This article shows how the practice of signing foreheads with the cross, a major marker of religious belonging for Christians and a powerful rite of protection, was used by Augustine of Hippo to include catechumens – members of the Christian community that were not fully initiated – in his pastoral care and to develop normative views on Christian membership and behaviour. Investigating Augustine’s frequent references to the rite, most often in preached texts, this article first provides a presentation of the concrete practice of signing foreheads and then explores in detail how the rite is interpreted. It particularly highlights that Augustine resorted to the rite to promote a more assertive and exclusive belonging to Christianity against the more accommodating attitude of his audience, and that for this end he provisionally erased the distinction between baptised and unbaptised Christians. Augustine spoke against a sense of shame of the cross shared by his audience towards non-Christians, connected the performance of the rite and its efficacy to fitting Christian behaviour, and rejected any alternative means of protection. This study sheds light more broadly on the nature of Christian belonging in late Antiquity and the role played by catechumens, demonstrating the significance of rites of incorporation besides baptism for the process of community formation.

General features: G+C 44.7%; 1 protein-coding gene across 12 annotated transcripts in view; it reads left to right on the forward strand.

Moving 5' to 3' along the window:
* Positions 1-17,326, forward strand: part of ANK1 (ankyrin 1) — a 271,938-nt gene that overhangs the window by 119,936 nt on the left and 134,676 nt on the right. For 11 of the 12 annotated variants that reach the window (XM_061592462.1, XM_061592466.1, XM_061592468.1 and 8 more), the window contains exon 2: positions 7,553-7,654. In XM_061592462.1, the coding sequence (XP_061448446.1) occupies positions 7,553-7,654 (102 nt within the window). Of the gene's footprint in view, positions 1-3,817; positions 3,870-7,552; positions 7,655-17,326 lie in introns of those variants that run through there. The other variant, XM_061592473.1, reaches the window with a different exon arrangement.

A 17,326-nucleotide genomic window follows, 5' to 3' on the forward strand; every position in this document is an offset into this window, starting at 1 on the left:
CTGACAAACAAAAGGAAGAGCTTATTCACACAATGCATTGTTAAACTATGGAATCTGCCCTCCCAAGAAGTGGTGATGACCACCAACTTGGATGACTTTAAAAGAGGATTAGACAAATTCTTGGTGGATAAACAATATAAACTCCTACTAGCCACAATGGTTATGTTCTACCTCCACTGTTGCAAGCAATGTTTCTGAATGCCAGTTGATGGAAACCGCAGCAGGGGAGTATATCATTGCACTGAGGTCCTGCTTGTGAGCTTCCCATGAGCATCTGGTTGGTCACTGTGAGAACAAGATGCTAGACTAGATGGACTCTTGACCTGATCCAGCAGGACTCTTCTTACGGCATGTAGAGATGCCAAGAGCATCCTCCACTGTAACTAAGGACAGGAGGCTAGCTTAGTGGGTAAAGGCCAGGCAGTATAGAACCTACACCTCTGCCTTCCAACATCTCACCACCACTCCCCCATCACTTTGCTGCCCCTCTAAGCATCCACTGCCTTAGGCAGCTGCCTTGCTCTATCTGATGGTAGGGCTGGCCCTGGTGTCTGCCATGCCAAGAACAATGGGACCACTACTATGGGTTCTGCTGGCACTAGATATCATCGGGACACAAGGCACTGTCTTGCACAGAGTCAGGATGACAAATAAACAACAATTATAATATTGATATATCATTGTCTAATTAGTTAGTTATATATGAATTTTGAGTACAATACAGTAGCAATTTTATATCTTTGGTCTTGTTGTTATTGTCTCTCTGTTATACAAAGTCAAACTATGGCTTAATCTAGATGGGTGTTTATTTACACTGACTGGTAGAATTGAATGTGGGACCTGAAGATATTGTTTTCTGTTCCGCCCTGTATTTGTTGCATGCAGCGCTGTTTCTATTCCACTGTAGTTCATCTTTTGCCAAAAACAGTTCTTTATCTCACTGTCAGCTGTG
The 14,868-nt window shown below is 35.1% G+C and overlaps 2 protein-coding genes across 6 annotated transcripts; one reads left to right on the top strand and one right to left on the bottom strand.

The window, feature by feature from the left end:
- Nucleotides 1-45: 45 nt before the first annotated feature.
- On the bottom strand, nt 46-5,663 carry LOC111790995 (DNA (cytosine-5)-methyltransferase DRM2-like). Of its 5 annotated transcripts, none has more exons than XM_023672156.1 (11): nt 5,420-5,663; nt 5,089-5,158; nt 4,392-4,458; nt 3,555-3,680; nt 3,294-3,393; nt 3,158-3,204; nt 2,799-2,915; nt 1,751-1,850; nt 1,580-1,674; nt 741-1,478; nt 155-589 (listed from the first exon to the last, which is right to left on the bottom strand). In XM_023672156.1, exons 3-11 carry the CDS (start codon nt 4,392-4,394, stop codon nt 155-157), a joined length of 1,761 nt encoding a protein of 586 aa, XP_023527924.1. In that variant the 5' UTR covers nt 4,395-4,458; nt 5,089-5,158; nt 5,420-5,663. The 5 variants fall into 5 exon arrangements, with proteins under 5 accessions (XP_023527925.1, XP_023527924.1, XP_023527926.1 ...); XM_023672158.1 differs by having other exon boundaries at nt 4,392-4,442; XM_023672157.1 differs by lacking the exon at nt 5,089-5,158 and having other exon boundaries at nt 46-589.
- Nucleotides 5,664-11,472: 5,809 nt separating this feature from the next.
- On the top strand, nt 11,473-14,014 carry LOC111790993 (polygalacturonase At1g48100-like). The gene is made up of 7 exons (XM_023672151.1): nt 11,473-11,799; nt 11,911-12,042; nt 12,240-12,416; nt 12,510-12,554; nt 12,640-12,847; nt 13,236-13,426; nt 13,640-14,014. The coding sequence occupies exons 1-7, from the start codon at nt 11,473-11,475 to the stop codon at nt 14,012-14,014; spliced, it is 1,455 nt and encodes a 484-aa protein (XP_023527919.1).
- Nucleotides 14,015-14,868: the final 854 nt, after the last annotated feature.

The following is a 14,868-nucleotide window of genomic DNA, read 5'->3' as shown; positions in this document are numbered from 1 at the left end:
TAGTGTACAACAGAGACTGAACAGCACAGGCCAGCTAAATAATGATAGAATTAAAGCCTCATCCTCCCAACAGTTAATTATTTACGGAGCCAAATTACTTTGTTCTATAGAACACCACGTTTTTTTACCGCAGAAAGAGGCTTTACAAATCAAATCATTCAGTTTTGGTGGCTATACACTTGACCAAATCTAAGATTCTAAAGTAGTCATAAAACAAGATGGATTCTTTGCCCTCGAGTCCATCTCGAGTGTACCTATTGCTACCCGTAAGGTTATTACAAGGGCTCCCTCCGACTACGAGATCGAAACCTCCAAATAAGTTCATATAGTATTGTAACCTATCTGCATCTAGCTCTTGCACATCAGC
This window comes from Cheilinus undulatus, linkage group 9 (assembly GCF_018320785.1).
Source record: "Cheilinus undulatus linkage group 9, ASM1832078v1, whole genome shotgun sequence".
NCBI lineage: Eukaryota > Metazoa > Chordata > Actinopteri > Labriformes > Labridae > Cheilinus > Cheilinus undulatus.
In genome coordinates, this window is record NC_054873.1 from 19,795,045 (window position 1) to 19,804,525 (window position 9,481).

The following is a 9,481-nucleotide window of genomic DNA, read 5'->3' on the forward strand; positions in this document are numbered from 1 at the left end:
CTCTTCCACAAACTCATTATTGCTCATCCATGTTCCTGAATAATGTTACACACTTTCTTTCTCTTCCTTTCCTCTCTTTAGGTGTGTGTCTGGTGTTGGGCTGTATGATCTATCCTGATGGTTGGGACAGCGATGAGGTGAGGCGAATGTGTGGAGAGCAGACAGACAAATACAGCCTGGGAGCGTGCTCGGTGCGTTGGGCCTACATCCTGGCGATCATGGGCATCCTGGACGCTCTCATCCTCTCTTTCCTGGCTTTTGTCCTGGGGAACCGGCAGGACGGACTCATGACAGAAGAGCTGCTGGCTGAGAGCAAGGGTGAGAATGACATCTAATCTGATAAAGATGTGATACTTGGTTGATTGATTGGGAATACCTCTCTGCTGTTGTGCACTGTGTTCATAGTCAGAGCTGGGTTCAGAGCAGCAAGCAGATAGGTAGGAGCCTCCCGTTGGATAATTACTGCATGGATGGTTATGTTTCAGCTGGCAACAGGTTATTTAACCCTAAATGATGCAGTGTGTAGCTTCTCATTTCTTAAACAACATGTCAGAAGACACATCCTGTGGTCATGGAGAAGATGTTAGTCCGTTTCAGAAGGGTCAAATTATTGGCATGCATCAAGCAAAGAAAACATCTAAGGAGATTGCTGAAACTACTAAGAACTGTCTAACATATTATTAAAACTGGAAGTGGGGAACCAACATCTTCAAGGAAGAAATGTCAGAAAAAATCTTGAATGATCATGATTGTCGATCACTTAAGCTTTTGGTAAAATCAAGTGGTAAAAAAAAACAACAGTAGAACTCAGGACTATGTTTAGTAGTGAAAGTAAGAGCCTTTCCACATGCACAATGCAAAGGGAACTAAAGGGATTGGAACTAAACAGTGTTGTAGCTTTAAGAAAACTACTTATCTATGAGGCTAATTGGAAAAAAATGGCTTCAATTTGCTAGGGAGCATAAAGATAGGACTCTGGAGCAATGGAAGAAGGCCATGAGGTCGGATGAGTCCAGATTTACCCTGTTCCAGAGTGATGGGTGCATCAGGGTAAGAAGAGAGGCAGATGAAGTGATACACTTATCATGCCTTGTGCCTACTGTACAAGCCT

|Translated title of the contribution||L'appartenance chrétienne au-delà du baptême: la signation du front avec la croix dans les écrits d'Augustin d'Hippone|
|Number of pages||33|
|Publication status||Published - 1 Jan 2019|